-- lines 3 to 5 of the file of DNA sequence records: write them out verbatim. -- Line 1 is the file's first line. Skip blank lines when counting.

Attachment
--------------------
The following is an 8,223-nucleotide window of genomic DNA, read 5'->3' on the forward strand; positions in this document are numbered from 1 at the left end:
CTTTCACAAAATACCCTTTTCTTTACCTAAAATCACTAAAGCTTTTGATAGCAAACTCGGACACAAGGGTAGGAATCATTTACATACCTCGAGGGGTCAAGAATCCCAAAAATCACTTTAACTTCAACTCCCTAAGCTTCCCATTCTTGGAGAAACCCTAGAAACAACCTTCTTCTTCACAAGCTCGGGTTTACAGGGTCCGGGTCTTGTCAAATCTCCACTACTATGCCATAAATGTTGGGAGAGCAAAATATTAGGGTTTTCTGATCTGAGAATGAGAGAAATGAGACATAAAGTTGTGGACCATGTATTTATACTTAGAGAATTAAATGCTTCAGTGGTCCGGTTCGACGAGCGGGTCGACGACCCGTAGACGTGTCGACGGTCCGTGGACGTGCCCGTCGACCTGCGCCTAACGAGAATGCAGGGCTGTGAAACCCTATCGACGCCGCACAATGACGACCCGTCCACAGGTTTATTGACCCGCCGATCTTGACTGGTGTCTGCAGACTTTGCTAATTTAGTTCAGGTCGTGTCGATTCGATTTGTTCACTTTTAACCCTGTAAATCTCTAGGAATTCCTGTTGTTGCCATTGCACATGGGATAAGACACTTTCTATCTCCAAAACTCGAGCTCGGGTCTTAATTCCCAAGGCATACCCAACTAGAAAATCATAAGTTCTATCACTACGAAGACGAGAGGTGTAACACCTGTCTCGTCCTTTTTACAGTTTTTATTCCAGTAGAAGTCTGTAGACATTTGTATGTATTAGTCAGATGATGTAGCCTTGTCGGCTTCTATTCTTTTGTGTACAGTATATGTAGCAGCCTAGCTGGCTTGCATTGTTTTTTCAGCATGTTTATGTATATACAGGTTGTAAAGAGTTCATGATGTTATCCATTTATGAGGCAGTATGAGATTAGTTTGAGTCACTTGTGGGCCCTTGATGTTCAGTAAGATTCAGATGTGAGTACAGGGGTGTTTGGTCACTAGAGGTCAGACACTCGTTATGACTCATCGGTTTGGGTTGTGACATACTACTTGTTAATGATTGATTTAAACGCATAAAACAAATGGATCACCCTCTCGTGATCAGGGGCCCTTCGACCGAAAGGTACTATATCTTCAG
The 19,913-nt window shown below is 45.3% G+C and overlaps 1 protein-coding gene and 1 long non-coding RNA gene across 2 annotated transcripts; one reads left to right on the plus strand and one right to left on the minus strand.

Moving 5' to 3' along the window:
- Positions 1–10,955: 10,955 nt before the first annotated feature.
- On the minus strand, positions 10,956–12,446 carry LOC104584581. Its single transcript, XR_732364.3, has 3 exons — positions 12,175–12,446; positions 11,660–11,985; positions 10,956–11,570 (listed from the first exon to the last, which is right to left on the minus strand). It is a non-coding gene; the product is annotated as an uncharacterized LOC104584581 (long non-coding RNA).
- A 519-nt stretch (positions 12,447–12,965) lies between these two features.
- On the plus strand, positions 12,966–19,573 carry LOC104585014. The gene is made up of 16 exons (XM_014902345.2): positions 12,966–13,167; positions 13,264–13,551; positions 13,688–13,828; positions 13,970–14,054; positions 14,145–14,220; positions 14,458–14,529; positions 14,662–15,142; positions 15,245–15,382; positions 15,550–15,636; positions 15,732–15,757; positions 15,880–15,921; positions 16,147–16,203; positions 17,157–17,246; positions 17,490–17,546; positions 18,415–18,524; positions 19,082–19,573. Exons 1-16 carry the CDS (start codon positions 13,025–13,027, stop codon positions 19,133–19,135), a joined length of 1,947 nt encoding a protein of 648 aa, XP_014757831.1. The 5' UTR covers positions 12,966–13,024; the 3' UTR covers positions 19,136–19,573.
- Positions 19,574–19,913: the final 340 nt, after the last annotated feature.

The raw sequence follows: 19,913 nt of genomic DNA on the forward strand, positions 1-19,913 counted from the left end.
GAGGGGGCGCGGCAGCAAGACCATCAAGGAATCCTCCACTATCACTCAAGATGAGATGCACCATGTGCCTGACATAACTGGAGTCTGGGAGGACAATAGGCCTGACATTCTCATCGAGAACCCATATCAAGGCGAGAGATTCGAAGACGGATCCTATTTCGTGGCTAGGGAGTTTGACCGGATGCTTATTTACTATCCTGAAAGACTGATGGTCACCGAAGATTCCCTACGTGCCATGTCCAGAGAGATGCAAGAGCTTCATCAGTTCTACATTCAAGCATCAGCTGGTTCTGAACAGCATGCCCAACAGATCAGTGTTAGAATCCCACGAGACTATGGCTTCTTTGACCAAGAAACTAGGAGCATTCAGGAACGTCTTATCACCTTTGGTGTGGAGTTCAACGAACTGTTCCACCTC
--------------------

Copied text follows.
The 19,913-nt window shown below is 45.3% G+C and overlaps 1 protein-coding gene and 1 long non-coding RNA gene across 2 annotated transcripts; one reads left to right on the plus strand and one right to left on the minus strand.

Moving 5' to 3' along the window:
- Positions 1–10,955: 10,955 nt before the first annotated feature.